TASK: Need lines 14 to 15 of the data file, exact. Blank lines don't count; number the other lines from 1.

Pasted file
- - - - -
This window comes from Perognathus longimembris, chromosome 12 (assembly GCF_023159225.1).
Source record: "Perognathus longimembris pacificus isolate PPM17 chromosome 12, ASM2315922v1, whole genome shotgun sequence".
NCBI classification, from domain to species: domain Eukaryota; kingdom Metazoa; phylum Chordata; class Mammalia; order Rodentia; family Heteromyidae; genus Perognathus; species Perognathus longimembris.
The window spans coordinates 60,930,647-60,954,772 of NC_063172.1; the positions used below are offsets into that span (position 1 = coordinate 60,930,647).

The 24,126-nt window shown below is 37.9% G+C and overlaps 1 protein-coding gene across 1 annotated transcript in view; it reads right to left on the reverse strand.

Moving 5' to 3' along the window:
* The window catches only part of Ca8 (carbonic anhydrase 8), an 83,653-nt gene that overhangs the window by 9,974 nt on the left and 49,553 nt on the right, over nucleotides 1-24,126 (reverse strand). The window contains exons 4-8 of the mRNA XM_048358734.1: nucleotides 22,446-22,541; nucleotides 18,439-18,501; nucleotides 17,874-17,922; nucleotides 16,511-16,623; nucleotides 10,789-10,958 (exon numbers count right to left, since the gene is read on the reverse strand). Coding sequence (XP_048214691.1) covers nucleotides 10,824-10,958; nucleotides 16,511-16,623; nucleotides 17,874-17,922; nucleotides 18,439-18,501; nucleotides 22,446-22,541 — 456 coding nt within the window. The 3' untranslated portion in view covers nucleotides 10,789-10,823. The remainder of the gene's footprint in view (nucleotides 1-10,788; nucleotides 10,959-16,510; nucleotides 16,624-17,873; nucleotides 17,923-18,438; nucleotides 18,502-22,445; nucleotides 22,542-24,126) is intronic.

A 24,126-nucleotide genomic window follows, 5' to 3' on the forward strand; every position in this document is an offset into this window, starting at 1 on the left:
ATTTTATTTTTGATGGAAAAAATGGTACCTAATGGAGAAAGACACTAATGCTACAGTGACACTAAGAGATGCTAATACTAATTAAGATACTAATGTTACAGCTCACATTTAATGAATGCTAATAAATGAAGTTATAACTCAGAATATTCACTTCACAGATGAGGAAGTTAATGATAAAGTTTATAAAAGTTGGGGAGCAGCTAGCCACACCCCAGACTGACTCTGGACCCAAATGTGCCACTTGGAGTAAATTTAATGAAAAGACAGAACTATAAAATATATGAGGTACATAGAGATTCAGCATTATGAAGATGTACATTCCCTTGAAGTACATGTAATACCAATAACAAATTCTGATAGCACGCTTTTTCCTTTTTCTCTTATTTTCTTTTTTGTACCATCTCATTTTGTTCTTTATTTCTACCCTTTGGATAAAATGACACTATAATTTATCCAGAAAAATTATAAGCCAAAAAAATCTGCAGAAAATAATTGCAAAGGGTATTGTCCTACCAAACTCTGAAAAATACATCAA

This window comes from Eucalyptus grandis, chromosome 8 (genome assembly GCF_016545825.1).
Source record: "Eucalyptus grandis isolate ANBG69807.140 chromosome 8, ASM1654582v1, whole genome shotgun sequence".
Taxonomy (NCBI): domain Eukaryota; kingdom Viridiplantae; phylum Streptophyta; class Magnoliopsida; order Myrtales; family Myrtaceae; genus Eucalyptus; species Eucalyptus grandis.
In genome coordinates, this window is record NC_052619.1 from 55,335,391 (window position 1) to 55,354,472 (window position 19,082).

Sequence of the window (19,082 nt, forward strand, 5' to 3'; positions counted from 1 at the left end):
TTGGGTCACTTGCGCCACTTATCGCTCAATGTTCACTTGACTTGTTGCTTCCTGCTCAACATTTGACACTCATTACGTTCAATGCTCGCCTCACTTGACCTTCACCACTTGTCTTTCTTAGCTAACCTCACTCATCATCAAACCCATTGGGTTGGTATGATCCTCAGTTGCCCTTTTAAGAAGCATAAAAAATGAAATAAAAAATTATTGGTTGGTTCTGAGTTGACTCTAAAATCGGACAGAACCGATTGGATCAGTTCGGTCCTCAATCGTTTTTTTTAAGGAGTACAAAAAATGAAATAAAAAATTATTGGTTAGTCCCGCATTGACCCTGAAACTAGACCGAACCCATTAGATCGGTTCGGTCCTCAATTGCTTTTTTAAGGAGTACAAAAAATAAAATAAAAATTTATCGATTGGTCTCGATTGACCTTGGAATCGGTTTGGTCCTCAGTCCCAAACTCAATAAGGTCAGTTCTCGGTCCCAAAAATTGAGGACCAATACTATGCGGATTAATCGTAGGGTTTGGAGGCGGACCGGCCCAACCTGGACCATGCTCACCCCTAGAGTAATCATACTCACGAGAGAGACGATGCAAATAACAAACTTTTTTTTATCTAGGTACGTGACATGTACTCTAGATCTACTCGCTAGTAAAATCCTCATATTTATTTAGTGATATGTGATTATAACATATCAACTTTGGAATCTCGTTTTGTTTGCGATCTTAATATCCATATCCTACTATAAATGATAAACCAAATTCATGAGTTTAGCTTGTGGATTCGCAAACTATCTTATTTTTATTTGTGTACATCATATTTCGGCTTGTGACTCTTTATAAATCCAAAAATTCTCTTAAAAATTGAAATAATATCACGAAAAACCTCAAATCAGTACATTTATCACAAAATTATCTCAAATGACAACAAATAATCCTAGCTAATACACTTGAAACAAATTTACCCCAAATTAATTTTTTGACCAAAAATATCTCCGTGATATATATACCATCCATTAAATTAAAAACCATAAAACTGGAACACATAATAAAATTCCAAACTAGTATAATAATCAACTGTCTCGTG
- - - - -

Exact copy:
Sequence of the window (19,082 nt, forward strand, 5' to 3'; positions counted from 1 at the left end):
TTGGGTCACTTGCGCCACTTATCGCTCAATGTTCACTTGACTTGTTGCTTCCTGCTCAACATTTGACACTCATTACGTTCAATGCTCGCCTCACTTGACCTTCACCACTTGTCTTTCTTAGCTAACCTCACTCATCATCAAACCCATTGGGTTGGTATGATCCTCAGTTGCCCTTTTAAGAAGCATAAAAAATGAAATAAAAAATTATTGGTTGGTTCTGAGTTGACTCTAAAATCGGACAGAACCGATTGGATCAGTTCGGTCCTCAATCGTTTTTTTTAAGGAGTACAAAAAATGAAATAAAAAATTATTGGTTAGTCCCGCATTGACCCTGAAACTAGACCGAACCCATTAGATCGGTTCGGTCCTCAATTGCTTTTTTAAGGAGTACAAAAAATAAAATAAAAATTTATCGATTGGTCTCGATTGACCTTGGAATCGGTTTGGTCCTCAGTCCCAAACTCAATAAGGTCAGTTCTCGGTCCCAAAAATTGAGGACCAATACTATGCGGATTAATCGTAGGGTTTGGAGGCGGACCGGCCCAACCTGGACCATGCTCACCCCTAGAGTAATCATACTCACGAGAGAGACGATGCAAATAACAAACTTTTTTTTATCTAGGTACGTGACATGTACTCTAGATCTACTCGCTAGTAAAATCCTCATATTTATTTAGTGATATGTGATTATAACATATCAACTTTGGAATCTCGTTTTGTTTGCGATCTTAATATCCATATCCTACTATAAATGATAAACCAAATTCATGAGTTTAGCTTGTGGATTCGCAAACTATCTTATTTTTATTTGTGTACATCATATTTCGGCTTGTGACTCTTTATAAATCCAAAAATTCTCTTAAAAATTGAAATAATATCACGAAAAACCTCAAATCAGTACATTTATCACAAAATTATCTCAAATGACAACAAATAATCCTAGCTAATACACTTGAAACAAATTTACCCCAAATTAATTTTTTGACCAAAAATATCTCCGTGATATATATACCATCCATTAAATTAAAAACCATAAAACTGGAACACATAATAAAATTCCAAACTAGTATAATAATCAACTGTCTCGTG